Reflecting the underlying spirituality of nature by simplifying the elements down to the most basic forms, the abstract paintings by Dutch painter, Piet Mondrian, are famous for the purity of their abstraction.
Born as Pieter Cornelis “Piet” Mondrian, on March 7 1872, in Amersfoort in the Netherlands, Mondrian grew up as the second of five children in a devoutly Calvinist home. From childhood, Mondrian was encouraged in art and music. In 1892, he enrolled in the Royal Academy of Visual Arts in Amsterdam.
Celebrated as an important leader in the development of modern abstract art and a major exponent of the Dutch abstract art movement known as ‘De Stijl', Mondrian began his career firmly rooted in the representational form, favoring naturalistic and impressionistic landscapes. Influenced by the bold color and brushwork of Vincent van Gogh and the pointillist technique of Georges Seurat, Mondrian focused on a singular subject in this period.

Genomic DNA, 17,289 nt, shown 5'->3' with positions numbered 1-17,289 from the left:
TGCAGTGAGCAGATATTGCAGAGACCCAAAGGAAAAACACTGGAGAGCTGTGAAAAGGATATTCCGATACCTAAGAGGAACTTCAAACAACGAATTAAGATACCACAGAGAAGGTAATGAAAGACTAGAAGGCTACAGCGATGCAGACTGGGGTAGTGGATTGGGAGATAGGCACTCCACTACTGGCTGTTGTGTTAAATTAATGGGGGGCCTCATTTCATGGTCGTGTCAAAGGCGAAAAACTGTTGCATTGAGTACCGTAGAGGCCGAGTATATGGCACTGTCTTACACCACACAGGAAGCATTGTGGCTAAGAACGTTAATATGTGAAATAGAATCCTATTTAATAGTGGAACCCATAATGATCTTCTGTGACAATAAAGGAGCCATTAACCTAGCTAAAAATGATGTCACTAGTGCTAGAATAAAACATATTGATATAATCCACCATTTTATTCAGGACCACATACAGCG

In later life, Mondrian’s style was influenced by Picasso and Braque as it morphed into his signature nonrepresentational form which he termed Neoplasticism. In his mature paintings, Mondrian used the simplest combinations of straight lines, right angles, primary colors and black, white and gray. The resulting works possess an extreme formal purity that embodies the artist's spiritual belief in a harmonious cosmos.
The refinement of Mondrian’s abstraction as well as the utopian ideals behind his work had an immense impact on the development of modern art. His style was not only influential within modern art but its far-reaching impact can be seen across all aspects of modern and post modern culture. Devoted to his work, Mondrian’s life reflected the purity and discipline of his art. He remained unmarried and lived simply with few possessions. He died of pneumonia in 1944 at the age of 71.